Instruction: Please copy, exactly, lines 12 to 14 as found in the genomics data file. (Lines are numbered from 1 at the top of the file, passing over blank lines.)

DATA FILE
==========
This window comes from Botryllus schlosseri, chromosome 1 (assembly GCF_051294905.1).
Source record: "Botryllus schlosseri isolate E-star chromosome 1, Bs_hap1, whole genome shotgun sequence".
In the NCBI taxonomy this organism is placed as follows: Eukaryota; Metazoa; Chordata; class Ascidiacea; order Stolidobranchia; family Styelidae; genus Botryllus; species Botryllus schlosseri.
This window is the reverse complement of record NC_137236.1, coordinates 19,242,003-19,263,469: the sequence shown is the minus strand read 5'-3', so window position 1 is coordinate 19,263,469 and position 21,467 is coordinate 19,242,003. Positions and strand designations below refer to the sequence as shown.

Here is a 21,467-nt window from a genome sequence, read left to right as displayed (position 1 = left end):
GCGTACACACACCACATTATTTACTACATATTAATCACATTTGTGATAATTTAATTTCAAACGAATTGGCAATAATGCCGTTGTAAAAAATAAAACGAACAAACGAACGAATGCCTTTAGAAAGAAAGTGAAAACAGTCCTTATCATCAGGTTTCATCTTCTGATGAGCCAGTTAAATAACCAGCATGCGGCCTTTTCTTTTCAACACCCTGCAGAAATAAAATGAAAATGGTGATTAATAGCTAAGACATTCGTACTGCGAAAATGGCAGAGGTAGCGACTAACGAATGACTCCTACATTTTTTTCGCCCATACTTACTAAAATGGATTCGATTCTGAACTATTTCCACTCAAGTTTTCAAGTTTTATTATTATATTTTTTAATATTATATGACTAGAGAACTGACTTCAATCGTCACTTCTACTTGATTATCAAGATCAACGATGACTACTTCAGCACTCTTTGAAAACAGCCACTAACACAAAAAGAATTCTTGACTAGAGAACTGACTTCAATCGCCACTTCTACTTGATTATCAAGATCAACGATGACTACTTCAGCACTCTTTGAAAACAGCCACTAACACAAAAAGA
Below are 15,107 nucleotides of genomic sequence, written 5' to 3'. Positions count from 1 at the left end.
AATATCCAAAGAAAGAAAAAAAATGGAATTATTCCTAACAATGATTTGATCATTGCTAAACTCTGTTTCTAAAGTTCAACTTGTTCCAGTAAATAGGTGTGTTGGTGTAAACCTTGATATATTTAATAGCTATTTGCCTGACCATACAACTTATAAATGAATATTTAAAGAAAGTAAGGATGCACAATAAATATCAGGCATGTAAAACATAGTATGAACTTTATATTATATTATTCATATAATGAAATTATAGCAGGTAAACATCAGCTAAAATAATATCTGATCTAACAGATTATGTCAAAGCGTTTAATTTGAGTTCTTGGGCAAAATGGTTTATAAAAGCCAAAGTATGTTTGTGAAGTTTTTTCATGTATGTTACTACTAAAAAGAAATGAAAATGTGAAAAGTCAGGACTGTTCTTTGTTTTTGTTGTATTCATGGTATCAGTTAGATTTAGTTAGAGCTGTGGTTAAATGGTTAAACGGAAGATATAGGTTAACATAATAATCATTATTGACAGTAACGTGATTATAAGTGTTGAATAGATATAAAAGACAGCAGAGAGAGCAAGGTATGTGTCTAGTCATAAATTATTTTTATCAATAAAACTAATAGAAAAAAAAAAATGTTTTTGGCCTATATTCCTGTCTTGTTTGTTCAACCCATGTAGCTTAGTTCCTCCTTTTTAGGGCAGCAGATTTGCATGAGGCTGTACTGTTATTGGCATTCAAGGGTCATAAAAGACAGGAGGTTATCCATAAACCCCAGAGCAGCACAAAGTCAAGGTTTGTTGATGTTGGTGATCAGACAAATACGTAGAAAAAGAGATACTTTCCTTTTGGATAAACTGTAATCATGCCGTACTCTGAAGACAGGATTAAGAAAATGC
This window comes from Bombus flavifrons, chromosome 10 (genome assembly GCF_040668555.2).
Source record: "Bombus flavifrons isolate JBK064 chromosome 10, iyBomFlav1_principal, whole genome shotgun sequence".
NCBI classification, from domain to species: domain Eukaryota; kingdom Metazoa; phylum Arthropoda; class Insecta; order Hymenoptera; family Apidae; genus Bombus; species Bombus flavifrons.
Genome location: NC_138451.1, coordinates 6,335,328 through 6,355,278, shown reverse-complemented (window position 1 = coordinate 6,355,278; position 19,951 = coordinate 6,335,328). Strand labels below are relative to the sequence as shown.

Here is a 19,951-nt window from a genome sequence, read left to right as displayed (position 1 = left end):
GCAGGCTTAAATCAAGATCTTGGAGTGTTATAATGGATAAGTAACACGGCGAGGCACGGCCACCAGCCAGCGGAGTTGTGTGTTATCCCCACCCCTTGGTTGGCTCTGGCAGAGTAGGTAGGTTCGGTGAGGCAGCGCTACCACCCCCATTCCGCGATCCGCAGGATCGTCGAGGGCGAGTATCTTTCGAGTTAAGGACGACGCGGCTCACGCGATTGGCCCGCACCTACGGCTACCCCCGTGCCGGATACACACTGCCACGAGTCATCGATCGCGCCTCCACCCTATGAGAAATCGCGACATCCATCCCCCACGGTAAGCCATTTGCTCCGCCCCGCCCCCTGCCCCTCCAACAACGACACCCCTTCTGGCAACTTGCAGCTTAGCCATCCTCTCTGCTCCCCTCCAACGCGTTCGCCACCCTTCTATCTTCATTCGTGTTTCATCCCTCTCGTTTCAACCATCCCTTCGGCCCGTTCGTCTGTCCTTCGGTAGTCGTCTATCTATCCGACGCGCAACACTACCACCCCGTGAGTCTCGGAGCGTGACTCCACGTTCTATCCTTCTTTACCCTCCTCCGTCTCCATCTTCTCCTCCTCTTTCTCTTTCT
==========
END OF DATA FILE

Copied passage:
Genome location: NC_138451.1, coordinates 6,335,328 through 6,355,278, shown reverse-complemented (window position 1 = coordinate 6,355,278; position 19,951 = coordinate 6,335,328). Strand labels below are relative to the sequence as shown.

Here is a 19,951-nt window from a genome sequence, read left to right as displayed (position 1 = left end):
GCAGGCTTAAATCAAGATCTTGGAGTGTTATAATGGATAAGTAACACGGCGAGGCACGGCCACCAGCCAGCGGAGTTGTGTGTTATCCCCACCCCTTGGTTGGCTCTGGCAGAGTAGGTAGGTTCGGTGAGGCAGCGCTACCACCCCCATTCCGCGATCCGCAGGATCGTCGAGGGCGAGTATCTTTCGAGTTAAGGACGACGCGGCTCACGCGATTGGCCCGCACCTACGGCTACCCCCGTGCCGGATACACACTGCCACGAGTCATCGATCGCGCCTCCACCCTATGAGAAATCGCGACATCCATCCCCCACGGTAAGCCATTTGCTCCGCCCCGCCCCCTGCCCCTCCAACAACGACACCCCTTCTGGCAACTTGCAGCTTAGCCATCCTCTCTGCTCCCCTCCAACGCGTTCGCCACCCTTCTATCTTCATTCGTGTTTCATCCCTCTCGTTTCAACCATCCCTTCGGCCCGTTCGTCTGTCCTTCGGTAGTCGTCTATCTATCCGACGCGCAACACTACCACCCCGTGAGTCTCGGAGCGTGACTCCACGTTCTATCCTTCTTTACCCTCCTCCGTCTCCATCTTCTCCTCCTCTTTCTCTTTCT